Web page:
The George Pólya Prize in Mathematics, originally established in 1992, is awarded every four years for a significant contribution, as evidenced by a refereed publication, in an area of mathematics of interest to George Pólya not covered by the George Pólya Prize in Combinatorics or the George Pólya Prize for Mathematical Exposition. Such areas include approximation theory, complex analysis, number theory, orthogonal polynomials, probability theory, and mathematical discovery and learning. The prize is broadly intended to recognize specific recent work. Prize committees may occasionally consider an award for cumulative work, but such awards should be rare.
The prize committee will consist of a panel of five SIAM members appointed by the president. One of the members will be designated by the president as chair. Members of the prize committee must be appointed at least eighteen months before the prize award date.
Tenure of the Prize Committee
The committee for each prize award serves from the date of appointment until the prize is awarded. If the committee reports that no prize winner has been chosen, and if this report is accepted by the Executive Committee of the SIAM Council, the committee's duties will be completed.
Rules of Operation
The committee will determine its own procedures and rules of operation.
There are no restrictions on eligibility beyond those specified in the Principal Guidelines.
Recommendation by Prize Committee
Strong preference should be given by the prize committee to selecting one person as the prize winner. The prize committee will notify the president of its recommendation at least ten months before the prize award date. The committee's report must include a written justification (a short report on the committee's deliberations that justifies the recommendation) and a citation of about 100 words that may be read at the time of the award.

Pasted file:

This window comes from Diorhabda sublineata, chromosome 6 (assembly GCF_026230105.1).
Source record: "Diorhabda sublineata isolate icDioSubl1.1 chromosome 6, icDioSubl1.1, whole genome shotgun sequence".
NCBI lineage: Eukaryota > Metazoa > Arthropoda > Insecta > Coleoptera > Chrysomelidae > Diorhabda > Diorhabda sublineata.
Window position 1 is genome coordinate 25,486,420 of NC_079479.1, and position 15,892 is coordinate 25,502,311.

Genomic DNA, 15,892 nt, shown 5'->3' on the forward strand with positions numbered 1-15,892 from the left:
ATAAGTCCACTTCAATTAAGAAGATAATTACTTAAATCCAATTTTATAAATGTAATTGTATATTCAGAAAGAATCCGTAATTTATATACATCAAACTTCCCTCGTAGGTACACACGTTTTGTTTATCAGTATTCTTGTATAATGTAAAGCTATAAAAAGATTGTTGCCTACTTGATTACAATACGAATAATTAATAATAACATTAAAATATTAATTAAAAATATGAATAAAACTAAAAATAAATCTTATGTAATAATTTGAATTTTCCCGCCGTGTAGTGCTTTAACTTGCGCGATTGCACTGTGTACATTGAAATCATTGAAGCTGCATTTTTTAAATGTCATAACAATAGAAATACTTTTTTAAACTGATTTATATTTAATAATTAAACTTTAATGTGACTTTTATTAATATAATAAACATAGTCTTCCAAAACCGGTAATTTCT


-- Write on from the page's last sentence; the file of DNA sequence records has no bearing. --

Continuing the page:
Approval by the Executive Committee of the SIAM Council
The president will report the committee's recommendation to the Executive Committee of the SIAM Council, which will accept or reject the committee's choice not later than eight months before the award date.
If the prize committee's nomination is accepted by the Executive Committee of the SIAM Council, the award presentation will be made as described later. If the initial nomination is not accepted, the prize committee may present a second nomination, in sufficient time for the Executive Committee of the SIAM Council to make a decision at least seven months before the award date.
Notification of the Prize Winner
The president will notify the recipient not later than six months prior to the award date.
Description of the Award
Nature of the Award
Each recipient of the George Pólya Prize in Mathematics shall receive an engraved medal and a cash award. The total to be awarded for all winners shall be $10,000. If more than one person receives the prize, the cash award is to be divided equally among the recipients. Expenses for travel by one recipient to the prize award ceremony will be paid by the prize fund.
The prize is given every four years.
The prize will be awarded by the president at the SIAM annual meeting.
The George Pólya Prize was established in 1969 as a quadrennial prize in combinatorics. It was extended in scope in 1992, following a generous bequest from the estate of Stella V. Pólya. It was extended to be given biennially alternately in two categories: (1) for a notable application of combinatorial theory; (2) for a notable contribution in another field of interest to George Polya, such as approximation theory, complex analysis, number theory, orthogonal polynomials, probability theory, or mathematical discovery and learning. In 2013, the George Pólya Prize for Mathematical Exposition (first awarded in 2015) was created to bring greater emphasis to Pólya’s legacy of communicating mathematics effectively. At the same time, the biennial prize was divided into two quadrennial prizes, the George Pólya Prize in Combinatorics (based on the former category 1 and first awarded in 2016) and the George Pólya Prize in Mathematics (based on the former category 2 and first awarded in 2014).